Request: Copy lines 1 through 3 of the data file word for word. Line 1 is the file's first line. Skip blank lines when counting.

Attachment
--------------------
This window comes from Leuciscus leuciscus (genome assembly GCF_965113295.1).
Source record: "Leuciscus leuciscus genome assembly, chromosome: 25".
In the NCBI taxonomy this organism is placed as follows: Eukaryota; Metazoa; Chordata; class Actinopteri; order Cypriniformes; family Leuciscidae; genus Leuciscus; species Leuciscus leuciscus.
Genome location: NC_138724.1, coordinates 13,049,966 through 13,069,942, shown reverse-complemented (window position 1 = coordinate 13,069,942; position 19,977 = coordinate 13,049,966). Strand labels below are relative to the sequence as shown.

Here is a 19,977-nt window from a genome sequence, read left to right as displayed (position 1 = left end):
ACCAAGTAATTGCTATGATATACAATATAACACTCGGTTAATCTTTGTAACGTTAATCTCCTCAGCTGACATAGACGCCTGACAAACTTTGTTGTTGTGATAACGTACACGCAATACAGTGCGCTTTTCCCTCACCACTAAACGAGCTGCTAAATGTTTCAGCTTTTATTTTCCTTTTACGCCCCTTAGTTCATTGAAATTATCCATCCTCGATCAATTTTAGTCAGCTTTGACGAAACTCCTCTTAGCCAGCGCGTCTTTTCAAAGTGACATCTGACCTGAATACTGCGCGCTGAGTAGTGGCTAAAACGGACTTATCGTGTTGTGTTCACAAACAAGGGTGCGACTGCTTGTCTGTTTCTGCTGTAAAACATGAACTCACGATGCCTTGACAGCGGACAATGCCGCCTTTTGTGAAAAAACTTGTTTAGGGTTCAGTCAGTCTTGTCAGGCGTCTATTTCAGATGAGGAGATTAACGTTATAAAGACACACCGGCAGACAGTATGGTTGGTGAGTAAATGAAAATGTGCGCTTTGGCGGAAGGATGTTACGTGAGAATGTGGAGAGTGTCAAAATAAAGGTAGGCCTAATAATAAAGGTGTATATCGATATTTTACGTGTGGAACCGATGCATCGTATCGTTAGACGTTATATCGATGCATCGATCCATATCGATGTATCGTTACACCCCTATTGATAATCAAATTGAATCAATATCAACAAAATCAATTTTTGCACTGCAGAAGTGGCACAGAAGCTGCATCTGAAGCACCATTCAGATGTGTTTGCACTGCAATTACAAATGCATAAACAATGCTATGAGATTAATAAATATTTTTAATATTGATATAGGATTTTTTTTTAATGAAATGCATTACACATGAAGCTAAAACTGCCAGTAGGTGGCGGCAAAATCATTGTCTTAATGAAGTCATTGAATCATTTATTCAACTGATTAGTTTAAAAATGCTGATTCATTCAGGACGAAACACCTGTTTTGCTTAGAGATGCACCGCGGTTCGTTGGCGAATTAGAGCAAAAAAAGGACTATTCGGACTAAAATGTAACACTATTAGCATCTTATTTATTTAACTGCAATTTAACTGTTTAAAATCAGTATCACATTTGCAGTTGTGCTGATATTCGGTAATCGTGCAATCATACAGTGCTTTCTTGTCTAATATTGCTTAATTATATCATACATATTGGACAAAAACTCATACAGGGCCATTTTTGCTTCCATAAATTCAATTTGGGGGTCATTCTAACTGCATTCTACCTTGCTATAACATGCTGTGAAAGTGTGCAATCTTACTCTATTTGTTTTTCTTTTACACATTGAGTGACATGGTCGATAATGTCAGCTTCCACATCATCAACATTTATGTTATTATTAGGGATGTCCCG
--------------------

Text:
This window comes from Leuciscus leuciscus (genome assembly GCF_965113295.1).
Source record: "Leuciscus leuciscus genome assembly, chromosome: 25".
In the NCBI taxonomy this organism is placed as follows: Eukaryota; Metazoa; Chordata; class Actinopteri; order Cypriniformes; family Leuciscidae; genus Leuciscus; species Leuciscus leuciscus.